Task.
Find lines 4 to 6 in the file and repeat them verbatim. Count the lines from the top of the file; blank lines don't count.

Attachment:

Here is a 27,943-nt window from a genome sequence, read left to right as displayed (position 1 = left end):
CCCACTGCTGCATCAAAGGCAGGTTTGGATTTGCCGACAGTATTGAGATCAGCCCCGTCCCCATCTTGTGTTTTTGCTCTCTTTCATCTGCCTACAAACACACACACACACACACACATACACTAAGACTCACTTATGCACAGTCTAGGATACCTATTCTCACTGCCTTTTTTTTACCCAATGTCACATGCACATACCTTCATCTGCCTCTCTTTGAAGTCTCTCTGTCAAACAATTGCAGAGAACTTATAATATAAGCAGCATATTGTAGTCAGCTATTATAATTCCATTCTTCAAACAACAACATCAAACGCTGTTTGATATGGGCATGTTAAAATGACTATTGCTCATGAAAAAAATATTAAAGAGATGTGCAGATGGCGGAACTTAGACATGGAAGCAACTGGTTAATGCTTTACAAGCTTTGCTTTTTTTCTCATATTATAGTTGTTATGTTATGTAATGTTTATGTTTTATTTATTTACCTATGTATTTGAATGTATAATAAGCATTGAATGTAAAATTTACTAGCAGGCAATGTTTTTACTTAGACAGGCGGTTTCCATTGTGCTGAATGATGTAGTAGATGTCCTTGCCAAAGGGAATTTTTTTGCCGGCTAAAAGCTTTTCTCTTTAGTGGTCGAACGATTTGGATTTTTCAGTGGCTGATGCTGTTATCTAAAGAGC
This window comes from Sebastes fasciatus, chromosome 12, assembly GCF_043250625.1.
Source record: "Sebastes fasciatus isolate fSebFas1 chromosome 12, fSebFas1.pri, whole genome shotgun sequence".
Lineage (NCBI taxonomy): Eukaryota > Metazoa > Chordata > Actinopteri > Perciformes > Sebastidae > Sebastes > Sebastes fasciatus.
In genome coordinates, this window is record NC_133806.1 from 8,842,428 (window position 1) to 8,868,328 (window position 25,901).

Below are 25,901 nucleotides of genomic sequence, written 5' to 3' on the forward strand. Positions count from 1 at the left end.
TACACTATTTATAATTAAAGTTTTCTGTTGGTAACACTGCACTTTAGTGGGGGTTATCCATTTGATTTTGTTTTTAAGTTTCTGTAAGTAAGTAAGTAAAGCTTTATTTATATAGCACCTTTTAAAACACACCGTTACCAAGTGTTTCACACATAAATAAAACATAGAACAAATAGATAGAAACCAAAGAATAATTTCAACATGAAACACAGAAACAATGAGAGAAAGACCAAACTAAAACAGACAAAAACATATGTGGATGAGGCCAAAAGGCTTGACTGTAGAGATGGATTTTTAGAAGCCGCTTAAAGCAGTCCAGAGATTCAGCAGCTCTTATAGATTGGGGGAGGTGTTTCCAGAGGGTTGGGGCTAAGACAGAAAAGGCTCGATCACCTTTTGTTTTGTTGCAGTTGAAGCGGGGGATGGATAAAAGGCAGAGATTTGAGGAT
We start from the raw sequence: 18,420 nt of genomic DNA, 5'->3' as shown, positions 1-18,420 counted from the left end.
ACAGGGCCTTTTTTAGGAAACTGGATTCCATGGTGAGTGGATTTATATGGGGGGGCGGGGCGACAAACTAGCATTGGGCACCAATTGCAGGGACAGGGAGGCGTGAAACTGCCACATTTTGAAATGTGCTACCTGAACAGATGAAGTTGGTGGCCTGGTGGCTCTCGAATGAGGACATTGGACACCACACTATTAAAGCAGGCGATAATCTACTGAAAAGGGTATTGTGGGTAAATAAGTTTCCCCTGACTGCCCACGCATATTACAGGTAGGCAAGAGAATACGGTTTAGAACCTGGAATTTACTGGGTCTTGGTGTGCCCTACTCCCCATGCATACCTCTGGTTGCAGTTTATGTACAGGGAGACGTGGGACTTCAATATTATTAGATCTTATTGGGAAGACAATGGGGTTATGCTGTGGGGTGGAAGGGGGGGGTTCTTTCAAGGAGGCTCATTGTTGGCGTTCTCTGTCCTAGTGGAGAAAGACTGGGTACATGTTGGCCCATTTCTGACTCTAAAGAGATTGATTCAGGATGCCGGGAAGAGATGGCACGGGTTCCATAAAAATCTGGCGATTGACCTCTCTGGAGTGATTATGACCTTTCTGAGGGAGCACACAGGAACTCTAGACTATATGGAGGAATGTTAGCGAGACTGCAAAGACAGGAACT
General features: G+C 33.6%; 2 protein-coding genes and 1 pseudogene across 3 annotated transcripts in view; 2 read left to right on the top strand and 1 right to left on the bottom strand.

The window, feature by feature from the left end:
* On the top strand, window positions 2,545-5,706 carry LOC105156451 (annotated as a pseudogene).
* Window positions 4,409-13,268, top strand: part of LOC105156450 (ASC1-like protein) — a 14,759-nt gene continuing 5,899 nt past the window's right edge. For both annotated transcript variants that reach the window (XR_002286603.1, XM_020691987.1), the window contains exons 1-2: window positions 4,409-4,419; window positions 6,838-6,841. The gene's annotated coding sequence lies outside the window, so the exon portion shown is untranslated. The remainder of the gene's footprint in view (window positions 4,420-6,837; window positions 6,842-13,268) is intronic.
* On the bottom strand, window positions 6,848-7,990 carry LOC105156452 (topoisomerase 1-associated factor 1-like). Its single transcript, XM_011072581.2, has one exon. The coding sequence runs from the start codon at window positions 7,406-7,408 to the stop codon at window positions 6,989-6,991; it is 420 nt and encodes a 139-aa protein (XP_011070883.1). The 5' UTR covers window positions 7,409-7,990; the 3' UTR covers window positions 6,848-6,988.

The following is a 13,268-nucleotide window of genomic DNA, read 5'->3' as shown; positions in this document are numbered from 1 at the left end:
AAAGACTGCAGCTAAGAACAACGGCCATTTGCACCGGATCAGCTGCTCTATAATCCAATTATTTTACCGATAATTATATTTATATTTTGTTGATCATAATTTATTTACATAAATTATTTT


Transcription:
Source record: "Sebastes fasciatus isolate fSebFas1 chromosome 12, fSebFas1.pri, whole genome shotgun sequence".
Lineage (NCBI taxonomy): Eukaryota > Metazoa > Chordata > Actinopteri > Perciformes > Sebastidae > Sebastes > Sebastes fasciatus.
In genome coordinates, this window is record NC_133806.1 from 8,842,428 (window position 1) to 8,868,328 (window position 25,901).